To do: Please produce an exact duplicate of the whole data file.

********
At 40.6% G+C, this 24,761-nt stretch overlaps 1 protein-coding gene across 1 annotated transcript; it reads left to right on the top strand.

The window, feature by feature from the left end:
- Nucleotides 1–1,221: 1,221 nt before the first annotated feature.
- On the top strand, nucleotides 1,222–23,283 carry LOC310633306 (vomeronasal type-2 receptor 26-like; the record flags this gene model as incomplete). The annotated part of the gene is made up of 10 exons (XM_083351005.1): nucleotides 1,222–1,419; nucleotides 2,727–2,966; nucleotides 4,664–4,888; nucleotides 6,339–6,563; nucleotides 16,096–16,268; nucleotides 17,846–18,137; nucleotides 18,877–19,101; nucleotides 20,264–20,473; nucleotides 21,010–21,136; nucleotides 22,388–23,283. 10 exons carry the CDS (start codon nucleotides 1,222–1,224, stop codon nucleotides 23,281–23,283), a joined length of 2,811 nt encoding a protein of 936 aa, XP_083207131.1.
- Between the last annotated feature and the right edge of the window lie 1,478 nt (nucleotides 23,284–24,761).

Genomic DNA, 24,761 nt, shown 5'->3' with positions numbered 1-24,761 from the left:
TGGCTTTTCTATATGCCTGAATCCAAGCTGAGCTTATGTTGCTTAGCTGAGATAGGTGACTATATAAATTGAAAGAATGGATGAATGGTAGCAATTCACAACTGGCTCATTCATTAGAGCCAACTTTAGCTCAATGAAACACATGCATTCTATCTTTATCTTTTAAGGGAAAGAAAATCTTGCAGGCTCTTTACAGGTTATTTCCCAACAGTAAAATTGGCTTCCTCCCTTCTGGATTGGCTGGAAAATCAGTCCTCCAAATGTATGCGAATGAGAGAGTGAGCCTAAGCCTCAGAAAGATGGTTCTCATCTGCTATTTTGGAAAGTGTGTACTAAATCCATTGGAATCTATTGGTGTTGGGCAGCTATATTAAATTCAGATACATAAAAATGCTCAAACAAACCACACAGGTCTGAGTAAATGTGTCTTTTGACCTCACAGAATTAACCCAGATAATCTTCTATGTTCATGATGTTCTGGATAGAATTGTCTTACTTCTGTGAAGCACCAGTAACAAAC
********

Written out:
At 40.6% G+C, this 24,761-nt stretch overlaps 1 protein-coding gene across 1 annotated transcript; it reads left to right on the top strand.

The window, feature by feature from the left end:
- Nucleotides 1–1,221: 1,221 nt before the first annotated feature.
- On the top strand, nucleotides 1,222–23,283 carry LOC310633306 (vomeronasal type-2 receptor 26-like; the record flags this gene model as incomplete). The annotated part of the gene is made up of 10 exons (XM_083351005.1): nucleotides 1,222–1,419; nucleotides 2,727–2,966; nucleotides 4,664–4,888; nucleotides 6,339–6,563; nucleotides 16,096–16,268; nucleotides 17,846–18,137; nucleotides 18,877–19,101; nucleotides 20,264–20,473; nucleotides 21,010–21,136; nucleotides 22,388–23,283. 10 exons carry the CDS (start codon nucleotides 1,222–1,224, stop codon nucleotides 23,281–23,283), a joined length of 2,811 nt encoding a protein of 936 aa, XP_083207131.1.
- Between the last annotated feature and the right edge of the window lie 1,478 nt (nucleotides 23,284–24,761).

Genomic DNA, 24,761 nt, shown 5'->3' with positions numbered 1-24,761 from the left:
TGGCTTTTCTATATGCCTGAATCCAAGCTGAGCTTATGTTGCTTAGCTGAGATAGGTGACTATATAAATTGAAAGAATGGATGAATGGTAGCAATTCACAACTGGCTCATTCATTAGAGCCAACTTTAGCTCAATGAAACACATGCATTCTATCTTTATCTTTTAAGGGAAAGAAAATCTTGCAGGCTCTTTACAGGTTATTTCCCAACAGTAAAATTGGCTTCCTCCCTTCTGGATTGGCTGGAAAATCAGTCCTCCAAATGTATGCGAATGAGAGAGTGAGCCTAAGCCTCAGAAAGATGGTTCTCATCTGCTATTTTGGAAAGTGTGTACTAAATCCATTGGAATCTATTGGTGTTGGGCAGCTATATTAAATTCAGATACATAAAAATGCTCAAACAAACCACACAGGTCTGAGTAAATGTGTCTTTTGACCTCACAGAATTAACCCAGATAATCTTCTATGTTCATGATGTTCTGGATAGAATTGTCTTACTTCTGTGAAGCACCAGTAACAAAC